Werner Ulrich's Home Page:  Picture of the Month

 Now "Ulrich's Bimonthly"












September 2004

   Picture of the month











Bridges: physical, emotional, cultural, philosophical  I like bridges. They are a marvelous architectural symbol, aren't they? They connect people physically, emotionally, culturally, even philosophically. With this month's page, I begin a small series of "pages of the month" that will occasionally, in no particular order, reflect on different kinds of bridges that shape our lives. I'll begin this month with the most fundamental kind of emotional bridges among people, politeness.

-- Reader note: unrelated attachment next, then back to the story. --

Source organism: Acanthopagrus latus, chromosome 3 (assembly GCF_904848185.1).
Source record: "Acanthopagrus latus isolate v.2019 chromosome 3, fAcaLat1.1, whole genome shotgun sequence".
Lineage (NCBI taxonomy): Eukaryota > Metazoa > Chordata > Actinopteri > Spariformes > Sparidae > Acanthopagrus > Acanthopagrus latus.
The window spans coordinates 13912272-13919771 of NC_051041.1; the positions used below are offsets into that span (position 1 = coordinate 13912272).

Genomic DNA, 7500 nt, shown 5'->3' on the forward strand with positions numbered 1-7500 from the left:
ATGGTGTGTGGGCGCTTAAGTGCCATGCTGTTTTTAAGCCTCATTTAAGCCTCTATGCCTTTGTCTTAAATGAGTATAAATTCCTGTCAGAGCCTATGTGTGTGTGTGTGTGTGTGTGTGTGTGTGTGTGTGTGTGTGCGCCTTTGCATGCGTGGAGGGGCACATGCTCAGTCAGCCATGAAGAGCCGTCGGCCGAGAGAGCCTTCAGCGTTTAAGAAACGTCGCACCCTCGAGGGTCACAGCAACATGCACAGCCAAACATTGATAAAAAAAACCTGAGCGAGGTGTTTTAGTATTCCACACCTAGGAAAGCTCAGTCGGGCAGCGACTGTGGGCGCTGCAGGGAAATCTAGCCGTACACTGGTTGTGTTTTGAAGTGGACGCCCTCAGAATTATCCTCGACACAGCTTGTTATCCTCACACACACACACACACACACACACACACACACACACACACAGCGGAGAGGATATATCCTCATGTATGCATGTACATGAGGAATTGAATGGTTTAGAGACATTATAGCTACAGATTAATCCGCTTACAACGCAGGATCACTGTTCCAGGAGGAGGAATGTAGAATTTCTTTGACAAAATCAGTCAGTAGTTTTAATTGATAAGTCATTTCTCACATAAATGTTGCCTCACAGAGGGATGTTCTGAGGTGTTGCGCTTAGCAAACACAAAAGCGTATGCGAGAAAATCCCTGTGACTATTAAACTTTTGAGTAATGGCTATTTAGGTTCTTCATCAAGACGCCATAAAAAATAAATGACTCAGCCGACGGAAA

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Archetype of a bridge (physical): the "Roman bridge"  To me, the archetype of a bridge is the Roman stone bridge with one or several humps. One particularly beautiful example is provided by the double-humped stone bridge of Lavertezzo in Southern Switzerland, the "Ponte dei Salti" (bridge of the jumps). Although built in the 17th century, it is so typical a Roman stone bridge that the people of Lavertezzo simply refer to it as "the Roman bridge." For this reason, it is now known to tourists coming from far away as the Roman bridge of Lavertezzo, rather than under its true name.